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Philippines Draws A Line on South China Sea

Manila is taking a tough stand on the South China Sea again, Reuters reports:

China will be the ‘loser’ if it does not recognize an international court ruling against its territorial claims in the South China Sea, Philippine Foreign Minister Perfecto Yasay said on Tuesday.

An arbitration court in The Hague infuriated China in July when it ruled that China had no historical title over the South China Sea and it had breached the Philippines’ sovereign rights.

China has ignored the ruling that none of its claims in the disputed Spratly Islands entitled it to a 200-mile (320 km) exclusive economic zone. Its construction work on reefs there has alarmed other claimants, as well the United States and Japan.

“We are trying to make China understand especially when the dust settles that unless they respect and recognize the arbitral tribunal, they will be the losers at the end of that day on this matter,” Yasay told a congressional hearing.

Prior to starting bilateral talks, the Philippines plans to seal a deal for China to allow Philippine fishermen to access the resource-rich waters, Yasay said.

We’ve been wondering what Manila’s bottom line would be. This seems to clear things up.

Reuters says the Philippines still expects to hold talks with China in the next year, but if Manila insists the Hague ruling be the basis for a conversation, it would be difficult to see China agreeing to meet at all.

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  • Dhako

    This is a public relation exercise and a bit of political grandstanding for the camera and before the congress, but nothing else. Further, the Philippines are desperate to resume normal service with China now that they can see the US’s pivot didn’t stopped China contemptuously dismissing the tribunal findings (as it had telegraphed that it will do so, long before the Hague farce hit the world’s headlines). Hence the reason President Duterte quietly send former President Ramos to the work the Chinese side with a finesse and guile on his part without the boisterous Philippines democracy getting in the way or complicating any concession he will likely have to make to China, just so that, this thing could be put to bed by both parties.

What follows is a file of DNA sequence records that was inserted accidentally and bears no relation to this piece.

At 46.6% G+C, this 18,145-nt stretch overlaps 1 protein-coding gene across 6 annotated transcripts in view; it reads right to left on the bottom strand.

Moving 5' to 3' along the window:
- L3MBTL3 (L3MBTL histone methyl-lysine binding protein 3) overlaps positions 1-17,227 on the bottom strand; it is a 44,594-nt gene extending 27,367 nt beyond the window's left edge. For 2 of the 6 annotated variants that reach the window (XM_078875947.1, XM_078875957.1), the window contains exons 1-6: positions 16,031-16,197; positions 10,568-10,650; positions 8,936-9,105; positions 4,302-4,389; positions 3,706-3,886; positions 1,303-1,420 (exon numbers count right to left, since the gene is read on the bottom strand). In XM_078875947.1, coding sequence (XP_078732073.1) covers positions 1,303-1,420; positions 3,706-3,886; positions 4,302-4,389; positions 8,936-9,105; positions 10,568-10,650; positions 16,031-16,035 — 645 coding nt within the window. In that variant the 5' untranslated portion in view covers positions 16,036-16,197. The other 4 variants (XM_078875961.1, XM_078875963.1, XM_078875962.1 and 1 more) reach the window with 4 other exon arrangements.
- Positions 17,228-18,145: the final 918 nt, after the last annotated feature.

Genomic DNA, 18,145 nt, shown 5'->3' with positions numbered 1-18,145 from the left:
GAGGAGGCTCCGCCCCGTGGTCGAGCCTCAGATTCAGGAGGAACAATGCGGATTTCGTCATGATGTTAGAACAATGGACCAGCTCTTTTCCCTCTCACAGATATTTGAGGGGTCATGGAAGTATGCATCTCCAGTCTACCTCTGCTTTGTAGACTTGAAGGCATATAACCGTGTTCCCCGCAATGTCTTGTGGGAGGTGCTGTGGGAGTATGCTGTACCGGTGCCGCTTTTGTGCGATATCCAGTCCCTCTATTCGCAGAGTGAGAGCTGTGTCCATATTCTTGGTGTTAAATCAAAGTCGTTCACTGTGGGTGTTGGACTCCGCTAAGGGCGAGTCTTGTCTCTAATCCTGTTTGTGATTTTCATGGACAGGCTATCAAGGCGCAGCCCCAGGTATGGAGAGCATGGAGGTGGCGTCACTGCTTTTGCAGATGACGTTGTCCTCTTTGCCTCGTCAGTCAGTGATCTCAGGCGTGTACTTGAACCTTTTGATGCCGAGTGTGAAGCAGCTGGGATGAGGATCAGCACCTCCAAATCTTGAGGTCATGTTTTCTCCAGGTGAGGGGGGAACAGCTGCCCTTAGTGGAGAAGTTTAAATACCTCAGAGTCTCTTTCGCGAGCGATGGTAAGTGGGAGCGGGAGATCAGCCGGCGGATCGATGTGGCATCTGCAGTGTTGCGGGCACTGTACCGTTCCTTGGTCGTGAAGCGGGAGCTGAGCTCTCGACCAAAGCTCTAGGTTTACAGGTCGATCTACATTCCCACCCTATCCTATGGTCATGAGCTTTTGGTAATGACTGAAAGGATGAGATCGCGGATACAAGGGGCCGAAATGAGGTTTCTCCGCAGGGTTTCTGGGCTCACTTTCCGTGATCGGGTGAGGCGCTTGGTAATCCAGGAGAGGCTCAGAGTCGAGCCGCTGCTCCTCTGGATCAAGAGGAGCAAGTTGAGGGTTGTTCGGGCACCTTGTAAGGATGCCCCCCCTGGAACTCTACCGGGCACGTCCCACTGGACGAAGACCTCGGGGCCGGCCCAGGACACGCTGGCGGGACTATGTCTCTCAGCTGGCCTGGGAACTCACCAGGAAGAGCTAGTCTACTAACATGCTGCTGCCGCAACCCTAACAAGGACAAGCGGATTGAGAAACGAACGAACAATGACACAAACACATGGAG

Subsequently, till the deal is cooked (by Ramos and others) I expect, the current foreign minister of the Philippines to play tough (or at least sound tough) before the cameras, while all along knowing full well the Philippines will drop this farce of a tribunal finding if and when the Chinese side say so much of a soothing words of how brotherly understanding could resolve this thing.

    And that would be the case, provided Philippines do not do any more of a naughty stuff, such as the idea of trying to gang up against China with the help of Uncle Sam and Shinzo Abe of Japan. And once Duterte make a public disavowal of his predecessor bone-headed diplomacy in this isue, then a suitable way will be found in Beijing for the return of Philippines fishermen to earn their daily bread in the South China Sea (SCS) without at the same time never allowing the Philippines to develop any delusion as to “real” the owners of this particular sea.

    • Blackbeard

      I had read that China had a corps of salaried Internet trolls but I’ve ever encountered one before. How well does this work pay? Are they hiring?

      • Andrew Allison

        This one’s been hanging around here for a while.

      • Jim__L

        Better than being a gold farmer on World of Warcraft, I suspect. Although I suppose one could multitask the two and double-bill. =)

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